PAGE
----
Sebastian Vettel no sure thing to repeat

March, 16, 2011

If all had gone as planned so far this year, we would have seen cars in Bahrain this past weekend, but instead, all fans had was testing from Barcelona.

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Sebastian Vettel
AP Photo/Manu FernandezWill the door to a second championship open for Sebastian Vettel this season?

But with the new start to the season only a week away, it is as good a time as any to size up the title contenders for this coming year.

First and foremost is defending champion Sebastian Vettel. The second German to win an F1 title, Vettel is only 23, and there's little reason to think he won't win several more championships before his career is final. Last year's journey was anything but smooth, and Vettel never held an outright lead in the championship until after the season finale.

Nevertheless, Vettel had the fastest car on the grid more often than not, claiming a staggering 10 pole positions. Since the new millennium, it's the second-highest total in a season, behind only Michael Schumacher's 11 in 2001.

Vettel converted a pole into a win just three times in 2010, and had only one victory off his first seven pole positions of the season.

In fact, his 30 percent conversion rate was the second-worst in F1 history in a season among drivers who claimed at least 10 poles, ahead of only Mika Hakkinen's 1999 title campaign.

If he can capitalize on the top starting spot more often this year, watch out.

Teammate Mark Webber is also well in the mix.

The Australian was atop the standings (or shared the lead) six times following a race last year, more than any other driver, so he is certainly no stranger to being in the thick of the championship hunt.

Webber was arguably the most consistent driver last year, earning points in 17 of the 19 events, best among the five title contenders from 2010. A disastrous day at Korea was the prime reason he didn't win the championship.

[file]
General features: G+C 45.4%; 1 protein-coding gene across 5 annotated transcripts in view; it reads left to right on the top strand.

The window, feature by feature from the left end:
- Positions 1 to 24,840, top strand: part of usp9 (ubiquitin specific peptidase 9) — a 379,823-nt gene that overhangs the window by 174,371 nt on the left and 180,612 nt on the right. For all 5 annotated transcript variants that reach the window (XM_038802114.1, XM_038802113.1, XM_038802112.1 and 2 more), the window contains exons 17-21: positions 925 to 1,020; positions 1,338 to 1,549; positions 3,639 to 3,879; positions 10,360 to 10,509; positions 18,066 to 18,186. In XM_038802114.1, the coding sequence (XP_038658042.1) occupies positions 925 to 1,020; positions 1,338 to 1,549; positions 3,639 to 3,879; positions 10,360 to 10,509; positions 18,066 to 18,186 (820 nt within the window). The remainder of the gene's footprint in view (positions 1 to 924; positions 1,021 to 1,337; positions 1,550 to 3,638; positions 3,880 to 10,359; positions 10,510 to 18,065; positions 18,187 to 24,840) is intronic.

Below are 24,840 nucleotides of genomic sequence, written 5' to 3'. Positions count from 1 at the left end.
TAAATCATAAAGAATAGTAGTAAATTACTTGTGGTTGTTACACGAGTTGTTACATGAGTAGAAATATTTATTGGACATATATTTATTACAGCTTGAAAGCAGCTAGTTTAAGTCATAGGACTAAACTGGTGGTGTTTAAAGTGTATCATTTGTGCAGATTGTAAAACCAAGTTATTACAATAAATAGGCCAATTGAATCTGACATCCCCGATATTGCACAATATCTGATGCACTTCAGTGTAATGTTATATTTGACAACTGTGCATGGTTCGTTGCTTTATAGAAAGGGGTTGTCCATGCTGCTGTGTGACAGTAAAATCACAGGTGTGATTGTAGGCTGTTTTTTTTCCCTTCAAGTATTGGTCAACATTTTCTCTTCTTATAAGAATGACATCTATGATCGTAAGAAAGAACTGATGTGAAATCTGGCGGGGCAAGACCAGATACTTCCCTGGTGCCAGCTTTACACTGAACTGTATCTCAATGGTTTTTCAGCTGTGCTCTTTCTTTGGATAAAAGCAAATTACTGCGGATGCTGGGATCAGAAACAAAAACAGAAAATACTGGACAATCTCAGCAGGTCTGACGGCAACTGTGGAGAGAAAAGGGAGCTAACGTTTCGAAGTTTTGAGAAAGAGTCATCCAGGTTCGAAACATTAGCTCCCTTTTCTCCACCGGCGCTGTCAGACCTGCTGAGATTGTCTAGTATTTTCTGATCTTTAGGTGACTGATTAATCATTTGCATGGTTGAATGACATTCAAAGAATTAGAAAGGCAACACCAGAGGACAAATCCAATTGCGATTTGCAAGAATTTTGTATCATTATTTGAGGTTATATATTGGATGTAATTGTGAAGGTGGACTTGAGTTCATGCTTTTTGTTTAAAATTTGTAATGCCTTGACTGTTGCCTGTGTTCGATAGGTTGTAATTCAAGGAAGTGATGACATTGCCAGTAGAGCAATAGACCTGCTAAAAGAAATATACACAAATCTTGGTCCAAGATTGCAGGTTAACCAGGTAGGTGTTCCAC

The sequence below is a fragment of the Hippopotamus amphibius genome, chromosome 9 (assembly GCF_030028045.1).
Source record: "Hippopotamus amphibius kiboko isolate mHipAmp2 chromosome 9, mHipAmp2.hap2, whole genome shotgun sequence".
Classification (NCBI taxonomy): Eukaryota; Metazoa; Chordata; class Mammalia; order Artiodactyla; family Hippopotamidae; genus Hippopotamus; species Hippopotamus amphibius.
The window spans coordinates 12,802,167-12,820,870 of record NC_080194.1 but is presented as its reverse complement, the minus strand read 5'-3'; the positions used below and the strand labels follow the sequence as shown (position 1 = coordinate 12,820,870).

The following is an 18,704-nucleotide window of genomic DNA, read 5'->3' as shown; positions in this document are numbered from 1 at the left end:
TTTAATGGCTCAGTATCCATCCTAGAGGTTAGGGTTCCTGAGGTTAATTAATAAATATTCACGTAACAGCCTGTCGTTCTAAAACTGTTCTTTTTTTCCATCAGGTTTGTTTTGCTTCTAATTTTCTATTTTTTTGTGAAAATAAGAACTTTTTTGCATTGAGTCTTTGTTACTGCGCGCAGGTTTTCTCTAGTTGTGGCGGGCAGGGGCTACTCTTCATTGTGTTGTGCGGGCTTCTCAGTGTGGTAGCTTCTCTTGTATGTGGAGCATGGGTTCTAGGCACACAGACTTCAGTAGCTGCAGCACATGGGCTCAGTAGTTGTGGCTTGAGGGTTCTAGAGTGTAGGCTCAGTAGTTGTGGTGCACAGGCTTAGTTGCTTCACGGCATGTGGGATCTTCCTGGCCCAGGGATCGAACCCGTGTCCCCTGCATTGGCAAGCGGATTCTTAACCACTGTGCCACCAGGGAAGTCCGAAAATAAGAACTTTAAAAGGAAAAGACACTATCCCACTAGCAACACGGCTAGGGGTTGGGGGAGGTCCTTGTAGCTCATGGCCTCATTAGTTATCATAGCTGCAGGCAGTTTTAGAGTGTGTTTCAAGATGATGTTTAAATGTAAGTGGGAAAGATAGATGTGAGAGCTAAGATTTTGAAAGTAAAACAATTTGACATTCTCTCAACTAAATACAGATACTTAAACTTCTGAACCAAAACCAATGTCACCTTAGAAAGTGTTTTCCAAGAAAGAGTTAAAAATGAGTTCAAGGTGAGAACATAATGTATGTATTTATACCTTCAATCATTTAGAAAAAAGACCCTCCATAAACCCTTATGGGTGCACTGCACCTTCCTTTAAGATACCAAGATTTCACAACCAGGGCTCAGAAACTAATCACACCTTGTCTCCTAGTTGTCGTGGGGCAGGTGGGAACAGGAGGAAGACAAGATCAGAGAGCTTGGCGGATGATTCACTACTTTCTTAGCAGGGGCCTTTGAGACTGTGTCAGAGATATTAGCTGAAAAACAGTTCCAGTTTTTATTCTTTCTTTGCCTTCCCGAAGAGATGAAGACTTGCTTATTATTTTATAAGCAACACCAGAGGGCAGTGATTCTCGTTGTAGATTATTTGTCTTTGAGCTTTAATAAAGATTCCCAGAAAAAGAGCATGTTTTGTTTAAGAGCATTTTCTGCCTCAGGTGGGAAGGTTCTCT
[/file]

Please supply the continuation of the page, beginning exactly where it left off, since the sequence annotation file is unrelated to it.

Until last season, Webber had never truly been involved in a championship pursuit, so the experience he gained last year could prove invaluable in 2011.

Fernando Alonso looked to be in great shape as last season wound down, but poor strategy in Abu Dhabi sealed his fate. The man trying to become the 10th driver to win an F1 title with multiple teams will have another chance this season as he continues to ascend the wins list.

This past year was the third time in Alonso's career that he's tied for the most wins in a season, and the other previous times (2005 and 2006), he won the championship.

What proved to be the difference from those seasons? Consistency.

In 2005, Alonso finished on the podium steps 15 times, and he followed it up with 14 podium appearances the next year. In 2010, he had just 10, and Ferrari's midseason lull meant he needed a considerable comeback to be among the contenders at the end.

No driver was hotter than Alonso over the second half of the season; he amassed 154 points in the final nine races, nearly 20 more than any other driver. Perhaps that momentum will transfer to this season.

The McLaren duo of Lewis Hamilton and Jenson Button are the other two logical title hopefuls.

Button reminded reporters last week, "You can't underestimate a team as determined as Vodafone McLaren Mercedes: We're all pulling together and we've got some interesting developments in the pipeline."

Through four full seasons, Hamilton has not finished worse than fifth in the standings, and he's the only driver in F1 history to win multiple races in each of his first four seasons (although Damon Hill can be added to that list if his two-start inaugural season with Brabham is tossed out).

Indeed, Hamilton is supremely skilled at keeping himself consistently among the front-runners, and if McLaren's bold design proves successful, he may just be the man who benefits most.

Button is in the prime of his career, one which dates to 2000, with eight of his nine victories coming in the past two seasons. If he can improve his qualifying results (only one front-row start last season), he should be in a much better position for 2011.

There are certainly others who should not be counted out, such as Schumacher, Felipe Massa and Nico Rosberg, but all would need to show marked improvement over last season in order to compete for the top spot.



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